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The quotient rule is used to determine the derivative of a function expressed as the quotient of 2 differentiable functions. It is defined as shown:

$ {d\over dx}{u\over v}={v{du\over dx}-u{dv\over dx}\over v^2} $

Also written as:

$ f'(x)={vu'-uv'\over v^2} $

This can also be done as a Product rule (with an inlaid Chain rule):

$ {d\over dx} (u v^{-1}) = u(-1v^{-2} v') + (v^{-1})u' $ $ {d\over dx} (u v^{-1}) = {-uv'\over v^{2}} + {u'\over v} $ $ {d\over dx} (u v^{-1}) = {u'v-uv'\over v^{2}} $

You may do this whichever way you prefer.

Proof

We know that the two following limits exist as $ f(x),g(x) $ are differentiable. We also have the condition that $ g(x)\neq 0 $.

$ f'(x) = \lim_{h \rightarrow 0} \dfrac{f(x+h)-f(x)}{h} $
$ g'(x) = \lim_{h \rightarrow 0} \dfrac{g(x+h)-g(x)}{h} $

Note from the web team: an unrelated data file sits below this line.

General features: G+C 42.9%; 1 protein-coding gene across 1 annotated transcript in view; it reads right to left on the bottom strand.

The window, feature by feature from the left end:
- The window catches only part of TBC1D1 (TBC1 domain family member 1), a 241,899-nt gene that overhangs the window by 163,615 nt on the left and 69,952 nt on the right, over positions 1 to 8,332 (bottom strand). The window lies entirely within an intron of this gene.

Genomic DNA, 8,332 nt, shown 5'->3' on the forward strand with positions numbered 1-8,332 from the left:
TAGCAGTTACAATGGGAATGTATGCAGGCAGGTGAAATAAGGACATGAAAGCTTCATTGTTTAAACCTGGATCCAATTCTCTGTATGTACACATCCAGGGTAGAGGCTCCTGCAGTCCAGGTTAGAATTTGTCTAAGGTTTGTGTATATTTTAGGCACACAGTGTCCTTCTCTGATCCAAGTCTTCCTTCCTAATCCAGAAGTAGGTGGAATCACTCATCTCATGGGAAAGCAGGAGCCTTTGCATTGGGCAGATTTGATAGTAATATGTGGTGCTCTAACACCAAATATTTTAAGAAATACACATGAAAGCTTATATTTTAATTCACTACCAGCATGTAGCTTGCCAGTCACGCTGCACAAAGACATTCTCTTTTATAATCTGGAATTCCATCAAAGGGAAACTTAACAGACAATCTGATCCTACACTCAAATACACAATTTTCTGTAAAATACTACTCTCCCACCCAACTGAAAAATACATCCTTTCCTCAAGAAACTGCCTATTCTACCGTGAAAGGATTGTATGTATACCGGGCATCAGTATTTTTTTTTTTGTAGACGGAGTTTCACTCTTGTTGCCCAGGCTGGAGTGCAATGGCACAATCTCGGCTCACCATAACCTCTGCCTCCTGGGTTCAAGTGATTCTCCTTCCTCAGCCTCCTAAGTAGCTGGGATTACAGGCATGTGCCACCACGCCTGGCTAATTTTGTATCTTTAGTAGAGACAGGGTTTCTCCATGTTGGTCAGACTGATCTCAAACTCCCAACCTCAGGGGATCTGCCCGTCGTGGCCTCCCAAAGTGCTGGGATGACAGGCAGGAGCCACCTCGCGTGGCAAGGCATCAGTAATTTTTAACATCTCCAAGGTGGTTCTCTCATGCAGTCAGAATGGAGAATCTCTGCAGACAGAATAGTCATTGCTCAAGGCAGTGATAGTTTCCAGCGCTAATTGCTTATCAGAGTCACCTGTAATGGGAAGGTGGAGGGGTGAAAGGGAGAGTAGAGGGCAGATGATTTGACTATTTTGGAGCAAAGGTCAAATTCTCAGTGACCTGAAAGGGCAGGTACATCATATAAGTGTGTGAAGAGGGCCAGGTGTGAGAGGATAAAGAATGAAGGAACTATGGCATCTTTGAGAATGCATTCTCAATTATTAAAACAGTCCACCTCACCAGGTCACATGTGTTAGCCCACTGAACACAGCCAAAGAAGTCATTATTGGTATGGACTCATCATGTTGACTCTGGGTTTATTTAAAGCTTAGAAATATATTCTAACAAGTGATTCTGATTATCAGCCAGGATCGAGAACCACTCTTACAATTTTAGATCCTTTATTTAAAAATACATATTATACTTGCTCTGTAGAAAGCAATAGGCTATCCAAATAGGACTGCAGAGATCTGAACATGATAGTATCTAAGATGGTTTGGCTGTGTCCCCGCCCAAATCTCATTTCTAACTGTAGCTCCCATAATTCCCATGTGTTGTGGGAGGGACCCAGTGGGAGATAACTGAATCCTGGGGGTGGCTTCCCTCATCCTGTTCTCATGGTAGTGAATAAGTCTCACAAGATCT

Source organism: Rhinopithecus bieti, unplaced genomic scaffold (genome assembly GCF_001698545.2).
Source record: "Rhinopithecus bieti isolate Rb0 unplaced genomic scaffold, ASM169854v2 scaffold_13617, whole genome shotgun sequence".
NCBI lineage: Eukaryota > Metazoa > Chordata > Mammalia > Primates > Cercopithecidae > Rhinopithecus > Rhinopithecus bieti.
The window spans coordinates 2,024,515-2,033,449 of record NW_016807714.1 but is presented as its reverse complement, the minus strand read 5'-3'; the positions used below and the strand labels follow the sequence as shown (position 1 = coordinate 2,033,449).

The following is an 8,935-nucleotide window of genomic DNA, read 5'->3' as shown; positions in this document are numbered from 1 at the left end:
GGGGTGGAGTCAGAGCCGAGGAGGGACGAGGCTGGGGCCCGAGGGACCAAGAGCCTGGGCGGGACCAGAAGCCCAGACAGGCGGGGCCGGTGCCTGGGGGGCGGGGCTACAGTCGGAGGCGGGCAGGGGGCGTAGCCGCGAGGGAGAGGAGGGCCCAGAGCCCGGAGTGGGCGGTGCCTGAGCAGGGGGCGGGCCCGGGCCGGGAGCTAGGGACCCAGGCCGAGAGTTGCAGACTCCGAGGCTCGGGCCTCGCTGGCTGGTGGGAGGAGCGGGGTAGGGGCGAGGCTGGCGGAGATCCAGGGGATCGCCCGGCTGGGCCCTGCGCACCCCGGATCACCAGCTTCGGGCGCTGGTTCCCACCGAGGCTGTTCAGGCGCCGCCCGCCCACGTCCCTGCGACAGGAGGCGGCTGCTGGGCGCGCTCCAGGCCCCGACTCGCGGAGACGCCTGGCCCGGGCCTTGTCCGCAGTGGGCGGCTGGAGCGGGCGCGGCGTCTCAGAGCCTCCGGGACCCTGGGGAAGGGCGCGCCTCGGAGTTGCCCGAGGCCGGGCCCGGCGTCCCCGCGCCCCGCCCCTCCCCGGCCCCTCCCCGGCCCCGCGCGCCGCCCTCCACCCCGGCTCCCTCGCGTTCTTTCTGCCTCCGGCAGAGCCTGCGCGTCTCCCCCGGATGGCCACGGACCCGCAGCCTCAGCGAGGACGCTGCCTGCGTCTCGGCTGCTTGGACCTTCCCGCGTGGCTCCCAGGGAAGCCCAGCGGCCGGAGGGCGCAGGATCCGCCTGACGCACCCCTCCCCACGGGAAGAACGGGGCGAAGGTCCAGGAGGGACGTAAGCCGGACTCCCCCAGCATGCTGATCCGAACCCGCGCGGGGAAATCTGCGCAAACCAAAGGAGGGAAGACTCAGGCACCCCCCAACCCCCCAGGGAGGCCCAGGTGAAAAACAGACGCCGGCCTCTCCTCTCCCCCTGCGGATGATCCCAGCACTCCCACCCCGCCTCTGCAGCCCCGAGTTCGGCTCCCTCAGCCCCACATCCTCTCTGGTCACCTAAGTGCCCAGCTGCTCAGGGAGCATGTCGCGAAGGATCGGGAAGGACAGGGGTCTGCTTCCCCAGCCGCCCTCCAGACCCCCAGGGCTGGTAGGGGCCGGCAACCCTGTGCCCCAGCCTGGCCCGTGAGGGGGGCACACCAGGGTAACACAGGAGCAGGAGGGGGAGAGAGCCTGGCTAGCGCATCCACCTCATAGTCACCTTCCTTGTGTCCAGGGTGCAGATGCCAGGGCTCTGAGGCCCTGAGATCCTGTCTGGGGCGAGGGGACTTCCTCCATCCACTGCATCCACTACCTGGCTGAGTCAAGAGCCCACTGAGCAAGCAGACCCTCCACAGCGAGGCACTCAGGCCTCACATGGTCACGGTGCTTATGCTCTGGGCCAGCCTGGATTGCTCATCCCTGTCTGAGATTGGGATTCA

Applying the first principles definition of differentiation we get

$ \left(\dfrac{f(x)}{g(x)}\right)' = \lim_{h \rightarrow 0} \dfrac{1}{h}\left(\dfrac{f(x+h)}{g(x+h)} - \dfrac{f(x)}{g(x)}\right) $

We can combine the two fractions into one fraction by cross-multiplying.

$ \left(\dfrac{f(x)}{g(x)}\right)' = \lim_{h \rightarrow 0} \dfrac{1}{h}\left(\dfrac{f(x+h)g(x) - g(x+h)f(x)}{g(x+h)g(x)}\right) $

If we add and subtract a $ f(x)g(x) $, it will change nothing.

$ \left(\dfrac{f(x)}{g(x)}\right)' = \lim_{h \rightarrow 0} \dfrac{1}{h}\left(\dfrac{f(x+h)g(x) -f(x)g(x) + f(x)g(x) - g(x+h)f(x)}{g(x+h)g(x)}\right) $

If we bring the $ g(x+h)g(x) $ term in the denominator to the front, and separate the numerator with algebra of limits we will have

$ \left(\dfrac{f(x)}{g(x)}\right)' = \lim_{h \rightarrow 0} \dfrac{1}{g(x+h)g(x)} \left( \dfrac{f(x+h)g(x) -f(x)g(x)}{h} - \dfrac{g(x+h)f(x) - f(x)g(x)}{h}\right) $

We now break this into a product of two limits, and a sum of two limits.

$ \left(\dfrac{f(x)}{g(x)}\right)' = \lim_{h \rightarrow 0} \dfrac{1}{g(x+h)g(x)} \cdot \left(g(x) \lim_{h \rightarrow 0}\dfrac{f(x+h)-f(x)}{h} - f(x)\lim_{h \rightarrow 0} \dfrac{g(x+h)-g(x)}{h}\right) $

Evaluating all limits yields

$ \left(\dfrac{f(x)}{g(x)}\right)' = \dfrac{1}{g(x)^2} \cdot (f'(x)g(x) - g'(x)f(x)) $

Putting this in a more familiar form, we have

$ \left(\dfrac{f(x)}{g(x)}\right)' = \dfrac{g(x)f'(x) - g'(x)f(x)}{g(x)^2} $

This completes the proof.

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